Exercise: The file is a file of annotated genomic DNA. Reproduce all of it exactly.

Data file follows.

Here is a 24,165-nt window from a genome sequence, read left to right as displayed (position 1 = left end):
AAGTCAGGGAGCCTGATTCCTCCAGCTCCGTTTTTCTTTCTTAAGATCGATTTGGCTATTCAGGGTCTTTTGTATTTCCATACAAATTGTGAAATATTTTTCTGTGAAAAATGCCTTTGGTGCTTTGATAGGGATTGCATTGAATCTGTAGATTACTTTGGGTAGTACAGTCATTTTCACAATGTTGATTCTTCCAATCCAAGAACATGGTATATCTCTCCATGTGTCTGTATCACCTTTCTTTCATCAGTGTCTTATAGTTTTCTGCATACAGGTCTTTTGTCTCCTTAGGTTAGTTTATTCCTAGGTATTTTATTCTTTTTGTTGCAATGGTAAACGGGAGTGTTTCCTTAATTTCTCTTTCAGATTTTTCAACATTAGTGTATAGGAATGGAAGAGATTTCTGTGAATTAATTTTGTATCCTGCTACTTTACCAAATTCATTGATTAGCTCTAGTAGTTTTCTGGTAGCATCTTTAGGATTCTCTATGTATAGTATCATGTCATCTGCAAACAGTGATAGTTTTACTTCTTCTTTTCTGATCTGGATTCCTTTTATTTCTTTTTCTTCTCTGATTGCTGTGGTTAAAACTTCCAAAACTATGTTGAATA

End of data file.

Here is a 24,165-nt window from a genome sequence, read left to right as displayed (position 1 = left end):
AAGTCAGGGAGCCTGATTCCTCCAGCTCCGTTTTTCTTTCTTAAGATCGATTTGGCTATTCAGGGTCTTTTGTATTTCCATACAAATTGTGAAATATTTTTCTGTGAAAAATGCCTTTGGTGCTTTGATAGGGATTGCATTGAATCTGTAGATTACTTTGGGTAGTACAGTCATTTTCACAATGTTGATTCTTCCAATCCAAGAACATGGTATATCTCTCCATGTGTCTGTATCACCTTTCTTTCATCAGTGTCTTATAGTTTTCTGCATACAGGTCTTTTGTCTCCTTAGGTTAGTTTATTCCTAGGTATTTTATTCTTTTTGTTGCAATGGTAAACGGGAGTGTTTCCTTAATTTCTCTTTCAGATTTTTCAACATTAGTGTATAGGAATGGAAGAGATTTCTGTGAATTAATTTTGTATCCTGCTACTTTACCAAATTCATTGATTAGCTCTAGTAGTTTTCTGGTAGCATCTTTAGGATTCTCTATGTATAGTATCATGTCATCTGCAAACAGTGATAGTTTTACTTCTTCTTTTCTGATCTGGATTCCTTTTATTTCTTTTTCTTCTCTGATTGCTGTGGTTAAAACTTCCAAAACTATGTTGAATA